Edmonton Fire Rescue – Fire Chief of the Year

Edmonton Fire Rescue Chief Ken Block was named Fire Chief of the Year for 2013  He rocks.  He’s  the big cheese, el Generalissimo, the head honcho of the Edmonton Fire Rescue service.  He was on Edmonton radio this morning and spoke about resources being stretched due to the city growing so much.  I know Ken, he fought hard to get hearing compensation for firefighters when he was the union prez.  As a result I get hearing aids until I pass on.

He also mentioned the dept. gets almost 40,000 calls a year.  That’s a lot, and every year it goes up, right along with the big increase in arson fires.  If you live in an apartment or condo, don’t trust your neighbors.  I’ve seen renters do some insane stuff putting plenty of people at risk.  Ken has done an admirable job and is Fire Chief of the Year.  He won’t get on People magazine cover but from all angles he’s a good guy.  Many people only think of fire departments when there’s a fire.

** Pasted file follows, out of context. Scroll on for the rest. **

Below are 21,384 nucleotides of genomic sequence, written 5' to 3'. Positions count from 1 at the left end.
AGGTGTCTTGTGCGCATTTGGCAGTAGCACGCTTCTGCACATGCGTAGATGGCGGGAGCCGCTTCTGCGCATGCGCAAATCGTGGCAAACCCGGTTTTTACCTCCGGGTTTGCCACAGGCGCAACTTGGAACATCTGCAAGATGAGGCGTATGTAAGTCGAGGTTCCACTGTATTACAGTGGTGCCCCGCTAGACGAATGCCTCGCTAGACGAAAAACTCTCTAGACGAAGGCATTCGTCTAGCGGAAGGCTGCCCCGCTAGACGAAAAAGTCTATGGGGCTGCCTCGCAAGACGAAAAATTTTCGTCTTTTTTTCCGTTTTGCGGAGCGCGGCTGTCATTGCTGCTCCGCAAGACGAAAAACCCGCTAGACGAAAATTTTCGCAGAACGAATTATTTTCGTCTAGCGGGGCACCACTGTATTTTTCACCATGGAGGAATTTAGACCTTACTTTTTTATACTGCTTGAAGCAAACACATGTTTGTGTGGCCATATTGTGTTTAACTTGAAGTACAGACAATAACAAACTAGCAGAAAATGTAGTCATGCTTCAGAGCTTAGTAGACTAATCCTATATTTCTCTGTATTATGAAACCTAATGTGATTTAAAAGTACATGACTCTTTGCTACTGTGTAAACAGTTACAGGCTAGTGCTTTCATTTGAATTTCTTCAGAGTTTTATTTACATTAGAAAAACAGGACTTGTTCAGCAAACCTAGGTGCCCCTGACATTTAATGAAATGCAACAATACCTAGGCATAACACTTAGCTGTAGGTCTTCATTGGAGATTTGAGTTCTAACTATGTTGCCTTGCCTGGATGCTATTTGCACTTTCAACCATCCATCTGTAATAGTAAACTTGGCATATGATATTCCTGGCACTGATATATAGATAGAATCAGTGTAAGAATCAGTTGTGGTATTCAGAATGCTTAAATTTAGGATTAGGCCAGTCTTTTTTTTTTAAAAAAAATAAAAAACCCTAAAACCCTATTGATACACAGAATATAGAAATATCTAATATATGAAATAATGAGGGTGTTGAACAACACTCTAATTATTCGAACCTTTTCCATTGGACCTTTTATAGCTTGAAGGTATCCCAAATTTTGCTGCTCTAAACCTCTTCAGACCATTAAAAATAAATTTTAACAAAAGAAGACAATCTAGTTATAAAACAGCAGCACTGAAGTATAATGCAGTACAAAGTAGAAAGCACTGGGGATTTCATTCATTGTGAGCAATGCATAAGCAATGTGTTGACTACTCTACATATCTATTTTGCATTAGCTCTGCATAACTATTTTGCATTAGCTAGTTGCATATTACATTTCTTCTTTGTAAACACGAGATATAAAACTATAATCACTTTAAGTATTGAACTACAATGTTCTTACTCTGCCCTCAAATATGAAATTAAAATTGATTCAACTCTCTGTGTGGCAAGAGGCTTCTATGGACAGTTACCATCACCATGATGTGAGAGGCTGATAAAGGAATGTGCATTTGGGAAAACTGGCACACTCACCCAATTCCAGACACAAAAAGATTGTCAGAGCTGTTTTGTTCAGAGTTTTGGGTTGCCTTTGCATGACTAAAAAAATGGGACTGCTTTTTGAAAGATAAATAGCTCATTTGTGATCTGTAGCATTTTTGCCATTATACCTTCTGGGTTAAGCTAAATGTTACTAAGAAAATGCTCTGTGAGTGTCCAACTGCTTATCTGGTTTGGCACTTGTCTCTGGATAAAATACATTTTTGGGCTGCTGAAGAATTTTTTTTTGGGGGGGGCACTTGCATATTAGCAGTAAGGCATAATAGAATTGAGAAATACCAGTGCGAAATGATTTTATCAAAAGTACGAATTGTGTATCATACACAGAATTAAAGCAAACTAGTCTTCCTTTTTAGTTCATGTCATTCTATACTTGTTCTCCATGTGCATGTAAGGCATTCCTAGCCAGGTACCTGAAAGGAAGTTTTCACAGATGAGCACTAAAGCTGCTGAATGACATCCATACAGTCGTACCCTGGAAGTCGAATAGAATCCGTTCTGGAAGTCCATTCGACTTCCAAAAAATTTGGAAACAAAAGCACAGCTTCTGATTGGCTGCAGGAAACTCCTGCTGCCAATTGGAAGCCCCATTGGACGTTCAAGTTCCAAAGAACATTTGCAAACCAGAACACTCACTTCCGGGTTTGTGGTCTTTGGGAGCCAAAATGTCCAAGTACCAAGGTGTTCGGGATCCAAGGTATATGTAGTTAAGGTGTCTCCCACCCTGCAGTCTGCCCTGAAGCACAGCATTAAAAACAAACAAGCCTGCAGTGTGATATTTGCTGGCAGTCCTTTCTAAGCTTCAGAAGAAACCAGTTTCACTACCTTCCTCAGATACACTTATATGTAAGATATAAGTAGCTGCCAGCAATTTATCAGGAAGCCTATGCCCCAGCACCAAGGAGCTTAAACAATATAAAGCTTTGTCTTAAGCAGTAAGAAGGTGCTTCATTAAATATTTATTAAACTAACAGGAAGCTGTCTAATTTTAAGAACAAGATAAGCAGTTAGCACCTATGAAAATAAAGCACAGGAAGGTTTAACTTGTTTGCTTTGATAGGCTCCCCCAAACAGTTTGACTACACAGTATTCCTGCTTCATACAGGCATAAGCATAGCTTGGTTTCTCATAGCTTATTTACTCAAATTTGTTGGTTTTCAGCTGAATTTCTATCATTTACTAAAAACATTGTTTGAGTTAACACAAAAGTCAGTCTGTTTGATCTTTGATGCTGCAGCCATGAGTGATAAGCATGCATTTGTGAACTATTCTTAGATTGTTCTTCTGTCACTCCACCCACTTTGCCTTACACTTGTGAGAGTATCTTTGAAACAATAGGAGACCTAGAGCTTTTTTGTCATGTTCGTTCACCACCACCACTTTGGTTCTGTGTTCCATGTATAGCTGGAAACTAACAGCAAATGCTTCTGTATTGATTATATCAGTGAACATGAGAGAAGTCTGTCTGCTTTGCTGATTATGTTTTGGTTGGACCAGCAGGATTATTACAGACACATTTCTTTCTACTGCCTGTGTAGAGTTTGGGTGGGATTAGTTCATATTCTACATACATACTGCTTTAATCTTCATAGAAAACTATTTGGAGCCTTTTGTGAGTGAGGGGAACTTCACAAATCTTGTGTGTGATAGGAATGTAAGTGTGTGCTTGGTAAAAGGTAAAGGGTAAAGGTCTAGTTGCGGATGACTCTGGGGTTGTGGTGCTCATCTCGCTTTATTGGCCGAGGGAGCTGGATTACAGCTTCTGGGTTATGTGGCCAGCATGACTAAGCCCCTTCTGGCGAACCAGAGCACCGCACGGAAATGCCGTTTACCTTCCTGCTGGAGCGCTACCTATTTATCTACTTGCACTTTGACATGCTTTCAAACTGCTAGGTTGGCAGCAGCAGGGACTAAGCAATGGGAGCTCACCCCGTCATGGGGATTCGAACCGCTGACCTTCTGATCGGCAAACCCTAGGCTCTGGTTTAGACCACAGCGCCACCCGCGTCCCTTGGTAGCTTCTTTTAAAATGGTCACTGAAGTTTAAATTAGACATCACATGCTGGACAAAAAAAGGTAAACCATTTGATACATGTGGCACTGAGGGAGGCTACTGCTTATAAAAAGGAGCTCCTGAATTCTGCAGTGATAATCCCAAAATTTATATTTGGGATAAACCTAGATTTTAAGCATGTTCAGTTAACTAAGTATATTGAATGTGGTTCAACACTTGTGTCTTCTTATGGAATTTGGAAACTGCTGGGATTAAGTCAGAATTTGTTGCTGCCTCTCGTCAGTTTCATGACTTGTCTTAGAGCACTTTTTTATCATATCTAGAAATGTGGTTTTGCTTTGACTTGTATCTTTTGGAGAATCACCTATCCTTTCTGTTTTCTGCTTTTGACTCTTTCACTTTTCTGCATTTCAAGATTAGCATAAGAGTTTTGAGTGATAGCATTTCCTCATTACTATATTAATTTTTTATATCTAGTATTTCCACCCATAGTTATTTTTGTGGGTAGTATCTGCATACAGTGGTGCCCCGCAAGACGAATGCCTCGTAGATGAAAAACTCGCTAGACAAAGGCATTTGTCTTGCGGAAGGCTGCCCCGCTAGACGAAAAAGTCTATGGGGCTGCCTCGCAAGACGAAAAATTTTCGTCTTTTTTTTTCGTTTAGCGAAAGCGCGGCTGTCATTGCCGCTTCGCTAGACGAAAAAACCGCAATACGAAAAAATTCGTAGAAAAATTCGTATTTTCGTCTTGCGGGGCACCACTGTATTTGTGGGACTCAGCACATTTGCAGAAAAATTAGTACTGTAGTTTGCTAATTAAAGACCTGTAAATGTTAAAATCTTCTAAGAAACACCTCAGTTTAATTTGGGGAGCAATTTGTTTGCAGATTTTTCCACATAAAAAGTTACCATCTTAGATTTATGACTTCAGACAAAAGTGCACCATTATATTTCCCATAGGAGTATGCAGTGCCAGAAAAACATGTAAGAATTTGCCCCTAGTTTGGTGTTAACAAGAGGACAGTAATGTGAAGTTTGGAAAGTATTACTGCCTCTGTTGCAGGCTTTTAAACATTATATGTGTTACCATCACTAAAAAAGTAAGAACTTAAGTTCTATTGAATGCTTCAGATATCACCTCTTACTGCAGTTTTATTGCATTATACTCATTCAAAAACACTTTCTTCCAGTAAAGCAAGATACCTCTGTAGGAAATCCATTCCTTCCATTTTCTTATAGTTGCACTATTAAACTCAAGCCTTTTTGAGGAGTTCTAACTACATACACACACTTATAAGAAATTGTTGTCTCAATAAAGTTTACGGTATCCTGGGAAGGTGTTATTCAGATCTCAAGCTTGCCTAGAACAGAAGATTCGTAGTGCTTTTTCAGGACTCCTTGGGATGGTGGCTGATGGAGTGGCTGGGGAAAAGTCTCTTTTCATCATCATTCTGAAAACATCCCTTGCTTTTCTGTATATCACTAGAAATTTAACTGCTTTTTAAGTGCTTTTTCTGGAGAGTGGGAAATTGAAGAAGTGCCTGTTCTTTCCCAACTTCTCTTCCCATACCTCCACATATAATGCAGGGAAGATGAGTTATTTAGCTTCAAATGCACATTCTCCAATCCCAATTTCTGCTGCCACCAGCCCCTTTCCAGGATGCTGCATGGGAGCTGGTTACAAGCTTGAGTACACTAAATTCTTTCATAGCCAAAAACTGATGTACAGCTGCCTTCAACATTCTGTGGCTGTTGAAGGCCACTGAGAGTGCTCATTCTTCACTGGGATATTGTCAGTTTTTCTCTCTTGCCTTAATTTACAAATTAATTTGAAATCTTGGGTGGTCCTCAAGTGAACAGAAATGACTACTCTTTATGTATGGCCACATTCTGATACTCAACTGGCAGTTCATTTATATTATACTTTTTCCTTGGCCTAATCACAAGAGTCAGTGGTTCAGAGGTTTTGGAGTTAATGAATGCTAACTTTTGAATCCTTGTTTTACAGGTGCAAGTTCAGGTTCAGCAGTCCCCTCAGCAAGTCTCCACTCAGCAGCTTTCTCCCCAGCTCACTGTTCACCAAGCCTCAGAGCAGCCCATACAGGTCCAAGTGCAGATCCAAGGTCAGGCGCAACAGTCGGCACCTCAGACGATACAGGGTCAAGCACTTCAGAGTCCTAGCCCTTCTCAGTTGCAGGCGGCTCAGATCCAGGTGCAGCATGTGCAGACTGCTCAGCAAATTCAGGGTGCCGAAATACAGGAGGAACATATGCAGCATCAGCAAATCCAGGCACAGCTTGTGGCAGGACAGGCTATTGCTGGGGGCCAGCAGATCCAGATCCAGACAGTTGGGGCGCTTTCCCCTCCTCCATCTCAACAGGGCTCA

Any rescue, any time.  Mr. Ed has a bad day.

Mr. Ed has a bad day.   Any rescue, any time.

The reality is when any kind of rescue or weird incident happens to baffle people it’s the firefighters that are called.  The horse in the picture is an example of a ‘service’ call.  There’s no training manual on this. Between Hazardous Goods and water/river rescue, High Angle Rescue and Emergency Medical Responders (advanced emergency patient care) there happens to be fires: garage fires, house fires, vehicle fires, playground fires, and bush and grass fires.  The city hasn’t lost a firefighter since 1974 because of its high level  of training, competent officers, and a Command and Control system that is strictly adhered to.

What the majority of 40,000 calls are is the everyday work that goes on.  Big emergencies are the spikes.  Numbers can be deceiving. Some departments, including Edmonton’s EMS  counts individual units responding to one call.  If it’s a multi-vehicle accident and three units are sent it’s record it as three separate calls.  With Edmonton Fire Rescue, even a third alarm fire is recorded as one call, regardless of how many units respond.

Time to bask in the fame, Ken.

With luck, he’ll stay on for another year and become the Fire Chief of the Year again.

 

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